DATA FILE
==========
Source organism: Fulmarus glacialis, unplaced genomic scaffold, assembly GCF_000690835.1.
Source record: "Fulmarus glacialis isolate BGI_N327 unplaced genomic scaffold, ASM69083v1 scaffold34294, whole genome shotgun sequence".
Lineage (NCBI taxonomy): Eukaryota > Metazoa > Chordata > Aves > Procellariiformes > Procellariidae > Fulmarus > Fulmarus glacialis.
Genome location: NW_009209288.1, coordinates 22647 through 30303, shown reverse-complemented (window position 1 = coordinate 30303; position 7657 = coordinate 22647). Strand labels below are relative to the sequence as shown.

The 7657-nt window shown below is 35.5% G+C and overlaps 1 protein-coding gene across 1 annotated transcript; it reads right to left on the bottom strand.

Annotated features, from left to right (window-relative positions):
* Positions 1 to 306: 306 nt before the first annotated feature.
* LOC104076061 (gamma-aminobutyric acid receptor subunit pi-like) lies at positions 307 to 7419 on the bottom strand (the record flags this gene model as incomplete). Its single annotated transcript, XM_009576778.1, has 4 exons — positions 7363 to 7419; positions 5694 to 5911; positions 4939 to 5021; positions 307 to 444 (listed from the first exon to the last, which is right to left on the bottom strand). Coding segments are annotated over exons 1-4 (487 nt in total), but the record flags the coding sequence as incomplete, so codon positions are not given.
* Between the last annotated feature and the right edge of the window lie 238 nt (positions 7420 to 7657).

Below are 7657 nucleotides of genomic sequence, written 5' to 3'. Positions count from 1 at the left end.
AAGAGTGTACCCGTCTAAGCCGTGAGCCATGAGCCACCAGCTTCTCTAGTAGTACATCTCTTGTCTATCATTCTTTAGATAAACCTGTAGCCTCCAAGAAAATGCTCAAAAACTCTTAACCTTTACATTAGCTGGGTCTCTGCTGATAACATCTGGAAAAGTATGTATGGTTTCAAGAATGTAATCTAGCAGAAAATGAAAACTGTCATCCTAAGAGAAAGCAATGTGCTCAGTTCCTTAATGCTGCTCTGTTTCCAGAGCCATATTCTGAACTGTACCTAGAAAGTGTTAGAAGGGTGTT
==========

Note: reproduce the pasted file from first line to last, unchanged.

Source organism: Fulmarus glacialis, unplaced genomic scaffold, assembly GCF_000690835.1.
Source record: "Fulmarus glacialis isolate BGI_N327 unplaced genomic scaffold, ASM69083v1 scaffold34294, whole genome shotgun sequence".
Lineage (NCBI taxonomy): Eukaryota > Metazoa > Chordata > Aves > Procellariiformes > Procellariidae > Fulmarus > Fulmarus glacialis.
Genome location: NW_009209288.1, coordinates 22647 through 30303, shown reverse-complemented (window position 1 = coordinate 30303; position 7657 = coordinate 22647). Strand labels below are relative to the sequence as shown.

The 7657-nt window shown below is 35.5% G+C and overlaps 1 protein-coding gene across 1 annotated transcript; it reads right to left on the bottom strand.

Annotated features, from left to right (window-relative positions):
* Positions 1 to 306: 306 nt before the first annotated feature.
* LOC104076061 (gamma-aminobutyric acid receptor subunit pi-like) lies at positions 307 to 7419 on the bottom strand (the record flags this gene model as incomplete). Its single annotated transcript, XM_009576778.1, has 4 exons — positions 7363 to 7419; positions 5694 to 5911; positions 4939 to 5021; positions 307 to 444 (listed from the first exon to the last, which is right to left on the bottom strand). Coding segments are annotated over exons 1-4 (487 nt in total), but the record flags the coding sequence as incomplete, so codon positions are not given.
* Between the last annotated feature and the right edge of the window lie 238 nt (positions 7420 to 7657).

Below are 7657 nucleotides of genomic sequence, written 5' to 3'. Positions count from 1 at the left end.
AAGAGTGTACCCGTCTAAGCCGTGAGCCATGAGCCACCAGCTTCTCTAGTAGTACATCTCTTGTCTATCATTCTTTAGATAAACCTGTAGCCTCCAAGAAAATGCTCAAAAACTCTTAACCTTTACATTAGCTGGGTCTCTGCTGATAACATCTGGAAAAGTATGTATGGTTTCAAGAATGTAATCTAGCAGAAAATGAAAACTGTCATCCTAAGAGAAAGCAATGTGCTCAGTTCCTTAATGCTGCTCTGTTTCCAGAGCCATATTCTGAACTGTACCTAGAAAGTGTTAGAAGGGTGTT